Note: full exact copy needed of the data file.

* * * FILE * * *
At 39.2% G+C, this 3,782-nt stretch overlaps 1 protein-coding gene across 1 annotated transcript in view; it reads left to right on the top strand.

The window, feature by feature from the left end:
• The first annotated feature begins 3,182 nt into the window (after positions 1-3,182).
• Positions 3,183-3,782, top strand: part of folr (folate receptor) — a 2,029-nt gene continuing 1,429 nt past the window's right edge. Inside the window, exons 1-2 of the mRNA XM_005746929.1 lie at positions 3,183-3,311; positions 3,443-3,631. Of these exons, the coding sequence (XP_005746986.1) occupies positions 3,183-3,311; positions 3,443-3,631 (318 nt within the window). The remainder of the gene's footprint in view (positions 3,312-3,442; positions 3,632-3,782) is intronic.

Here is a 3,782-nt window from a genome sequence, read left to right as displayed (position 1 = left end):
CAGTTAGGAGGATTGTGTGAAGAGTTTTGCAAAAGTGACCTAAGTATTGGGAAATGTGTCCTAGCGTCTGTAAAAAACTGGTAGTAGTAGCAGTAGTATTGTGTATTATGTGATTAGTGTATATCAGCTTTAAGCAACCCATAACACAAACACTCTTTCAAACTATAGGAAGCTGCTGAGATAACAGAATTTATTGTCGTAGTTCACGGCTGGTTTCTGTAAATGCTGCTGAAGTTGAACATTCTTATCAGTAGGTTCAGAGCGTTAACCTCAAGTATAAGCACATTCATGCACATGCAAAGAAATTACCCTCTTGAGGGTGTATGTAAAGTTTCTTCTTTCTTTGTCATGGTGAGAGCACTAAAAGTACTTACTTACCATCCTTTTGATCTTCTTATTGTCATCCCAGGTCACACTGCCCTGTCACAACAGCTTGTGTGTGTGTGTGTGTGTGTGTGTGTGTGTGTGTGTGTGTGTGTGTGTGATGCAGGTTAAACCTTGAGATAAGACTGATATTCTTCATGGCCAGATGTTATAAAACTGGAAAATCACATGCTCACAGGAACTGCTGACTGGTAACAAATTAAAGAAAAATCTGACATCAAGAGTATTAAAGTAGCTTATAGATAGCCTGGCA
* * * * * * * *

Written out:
At 39.2% G+C, this 3,782-nt stretch overlaps 1 protein-coding gene across 1 annotated transcript in view; it reads left to right on the top strand.

The window, feature by feature from the left end:
• The first annotated feature begins 3,182 nt into the window (after positions 1-3,182).
• Positions 3,183-3,782, top strand: part of folr (folate receptor) — a 2,029-nt gene continuing 1,429 nt past the window's right edge. Inside the window, exons 1-2 of the mRNA XM_005746929.1 lie at positions 3,183-3,311; positions 3,443-3,631. Of these exons, the coding sequence (XP_005746986.1) occupies positions 3,183-3,311; positions 3,443-3,631 (318 nt within the window). The remainder of the gene's footprint in view (positions 3,312-3,442; positions 3,632-3,782) is intronic.

Here is a 3,782-nt window from a genome sequence, read left to right as displayed (position 1 = left end):
CAGTTAGGAGGATTGTGTGAAGAGTTTTGCAAAAGTGACCTAAGTATTGGGAAATGTGTCCTAGCGTCTGTAAAAAACTGGTAGTAGTAGCAGTAGTATTGTGTATTATGTGATTAGTGTATATCAGCTTTAAGCAACCCATAACACAAACACTCTTTCAAACTATAGGAAGCTGCTGAGATAACAGAATTTATTGTCGTAGTTCACGGCTGGTTTCTGTAAATGCTGCTGAAGTTGAACATTCTTATCAGTAGGTTCAGAGCGTTAACCTCAAGTATAAGCACATTCATGCACATGCAAAGAAATTACCCTCTTGAGGGTGTATGTAAAGTTTCTTCTTTCTTTGTCATGGTGAGAGCACTAAAAGTACTTACTTACCATCCTTTTGATCTTCTTATTGTCATCCCAGGTCACACTGCCCTGTCACAACAGCTTGTGTGTGTGTGTGTGTGTGTGTGTGTGTGTGTGTGTGTGTGTGTGTGTGATGCAGGTTAAACCTTGAGATAAGACTGATATTCTTCATGGCCAGATGTTATAAAACTGGAAAATCACATGCTCACAGGAACTGCTGACTGGTAACAAATTAAAGAAAAATCTGACATCAAGAGTATTAAAGTAGCTTATAGATAGCCTGGCA